The summit between Biden and Suga is expected to adhere to a joint statement issued following the March 16 meeting between the Japanese and U.S. foreign and defense ministers, or 2-plus-2 meetings. It may be fair to assume that "big achievements," rather than "certain achievements," will come out of the summit.
One source of uncertainty is the possibility of the Biden administration taking a tougher stance than Japan on China. At their telephone conference in January, Suga had been the one to express concern about China to Biden.
America's hard-line against China, which was established by Trump, was on full display at a high-level meeting between U.S. and Chinese officials in the U.S. state of Alaska last month, when opening remarks turned into an exchange of blunt words, with each side accusing the other of human rights abuses among other things.
Following the heated exchange, the European Union imposed sanctions on Chinese officials over alleged abuses against China's mostly Muslim Uyghur minority.
As a result, Japan is the sole member of the Group of Seven major economies that has yet to slap sanctions on China. Japan has traditionally avoided poking its nose deeply into human rights problems in other countries.
During Suga's trip to Washington, concerns about China's military expansion and human rights violations will likely come up. Suga could find himself in a precarious position if Biden asks whether Japan will join other G-7 members with sanctions against China. More than a few members of Japan's ruling party have close ties with China.
A question that may become more burdensome than the problem of human rights is how extensively Japan should be involved if an emergency arises in the Taiwan Strait.
Past agreements reached at the Japan-U.S. 2-plus-2 meetings voiced concern about China's behaviors in the East and South China seas. But the question of Taiwan has been brushed aside, except a 2005 mention when tensions in the strait ran high. Japan has sought to steer clear of infringing of the "One China" accord reached when Tokyo and Beijing normalized diplomatic relations.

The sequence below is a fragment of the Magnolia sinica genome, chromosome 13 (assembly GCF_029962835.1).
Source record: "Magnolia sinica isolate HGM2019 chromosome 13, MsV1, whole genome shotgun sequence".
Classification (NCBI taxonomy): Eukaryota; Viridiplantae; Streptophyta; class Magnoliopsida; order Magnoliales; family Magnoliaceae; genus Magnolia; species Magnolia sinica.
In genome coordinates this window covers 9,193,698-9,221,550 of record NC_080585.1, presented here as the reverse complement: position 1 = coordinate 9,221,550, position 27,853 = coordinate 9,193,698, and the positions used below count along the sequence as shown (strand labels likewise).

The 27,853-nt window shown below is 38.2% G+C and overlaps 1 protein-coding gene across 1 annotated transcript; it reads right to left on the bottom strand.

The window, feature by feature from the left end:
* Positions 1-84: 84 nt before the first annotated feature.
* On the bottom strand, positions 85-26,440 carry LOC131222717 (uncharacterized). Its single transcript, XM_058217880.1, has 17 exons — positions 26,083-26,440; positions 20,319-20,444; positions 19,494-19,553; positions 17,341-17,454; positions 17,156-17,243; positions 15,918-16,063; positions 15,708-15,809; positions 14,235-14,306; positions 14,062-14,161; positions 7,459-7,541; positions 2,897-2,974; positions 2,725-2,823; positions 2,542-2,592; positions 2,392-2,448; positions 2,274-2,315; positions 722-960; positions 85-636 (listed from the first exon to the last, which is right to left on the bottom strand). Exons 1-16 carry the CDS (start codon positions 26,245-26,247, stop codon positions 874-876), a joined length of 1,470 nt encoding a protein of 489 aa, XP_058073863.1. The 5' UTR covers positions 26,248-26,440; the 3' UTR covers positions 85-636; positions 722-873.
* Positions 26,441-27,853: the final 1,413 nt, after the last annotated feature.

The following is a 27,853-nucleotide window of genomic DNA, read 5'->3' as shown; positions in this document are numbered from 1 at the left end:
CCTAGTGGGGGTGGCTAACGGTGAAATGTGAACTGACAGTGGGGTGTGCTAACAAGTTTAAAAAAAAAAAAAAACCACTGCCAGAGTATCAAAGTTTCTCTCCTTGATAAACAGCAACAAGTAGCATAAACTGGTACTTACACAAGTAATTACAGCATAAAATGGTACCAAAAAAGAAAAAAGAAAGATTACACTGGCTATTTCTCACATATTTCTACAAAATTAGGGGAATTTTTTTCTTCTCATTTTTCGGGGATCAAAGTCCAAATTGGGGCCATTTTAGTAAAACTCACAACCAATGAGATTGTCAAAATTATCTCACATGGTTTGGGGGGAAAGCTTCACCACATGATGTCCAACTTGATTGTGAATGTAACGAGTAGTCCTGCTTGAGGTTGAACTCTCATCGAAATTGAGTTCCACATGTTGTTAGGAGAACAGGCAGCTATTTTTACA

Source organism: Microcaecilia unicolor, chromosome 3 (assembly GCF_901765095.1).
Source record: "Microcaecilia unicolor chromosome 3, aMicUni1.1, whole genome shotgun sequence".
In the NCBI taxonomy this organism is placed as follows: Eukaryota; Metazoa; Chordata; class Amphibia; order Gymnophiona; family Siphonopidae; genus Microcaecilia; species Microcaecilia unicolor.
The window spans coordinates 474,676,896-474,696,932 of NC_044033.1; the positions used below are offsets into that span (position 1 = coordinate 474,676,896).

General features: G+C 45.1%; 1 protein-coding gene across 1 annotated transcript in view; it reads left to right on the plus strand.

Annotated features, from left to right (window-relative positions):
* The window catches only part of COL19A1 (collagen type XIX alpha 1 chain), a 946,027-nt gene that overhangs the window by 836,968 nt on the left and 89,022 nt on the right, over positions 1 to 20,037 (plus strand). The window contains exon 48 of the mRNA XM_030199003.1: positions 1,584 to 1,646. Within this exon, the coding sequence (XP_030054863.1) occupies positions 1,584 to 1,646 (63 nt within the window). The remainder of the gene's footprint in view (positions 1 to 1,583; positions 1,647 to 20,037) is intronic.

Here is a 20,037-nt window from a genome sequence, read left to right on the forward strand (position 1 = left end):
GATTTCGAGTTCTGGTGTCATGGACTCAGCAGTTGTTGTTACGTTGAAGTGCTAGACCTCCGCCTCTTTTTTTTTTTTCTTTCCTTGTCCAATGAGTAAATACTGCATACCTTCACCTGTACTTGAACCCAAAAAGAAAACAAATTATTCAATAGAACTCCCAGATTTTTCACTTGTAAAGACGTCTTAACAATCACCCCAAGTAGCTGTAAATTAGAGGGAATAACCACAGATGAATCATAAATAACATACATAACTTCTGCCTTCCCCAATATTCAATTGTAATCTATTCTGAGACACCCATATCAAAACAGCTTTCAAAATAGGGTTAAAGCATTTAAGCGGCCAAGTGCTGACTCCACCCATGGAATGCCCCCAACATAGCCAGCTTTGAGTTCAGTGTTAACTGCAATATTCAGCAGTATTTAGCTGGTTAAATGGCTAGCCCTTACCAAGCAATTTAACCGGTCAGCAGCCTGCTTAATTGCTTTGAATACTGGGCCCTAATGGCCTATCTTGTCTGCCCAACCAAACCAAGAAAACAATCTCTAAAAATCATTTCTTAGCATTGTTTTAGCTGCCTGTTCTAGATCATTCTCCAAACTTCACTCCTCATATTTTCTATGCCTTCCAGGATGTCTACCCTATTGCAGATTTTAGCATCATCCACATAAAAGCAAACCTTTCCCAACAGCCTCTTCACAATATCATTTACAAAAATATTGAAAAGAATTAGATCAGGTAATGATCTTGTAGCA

The 2-plus-2 agreement in 2005 between Japan and the U.S. declared a "common strategic objective" in the peaceful solution of issues in the Taiwan Strait.
The joint statement issued on the occasion of the 2-plus-2 meeting in March said, "The ministers underscored the importance of peace and stability in the Taiwan Strait."
The statement is not very different from that of 2005. But now that Japan has partially lifted the ban on the use of its right for collective self-defense, it will need to examine whether an emergency in the Taiwan Strait will pertain to "an armed attack against foreign country resulting in threatening Japan's survival," a condition set in security-related legislation to allow Japan to exercise the right.
A question is whether Suga braced himself for the debate when he backed the joint statement. Some lawmakers in the ruling camp recall Prime Minister Zenko Suzuki's mishandled reference to the Japan-U.S. alliance in the early 1980s, fearing Suga will suffer the same fate.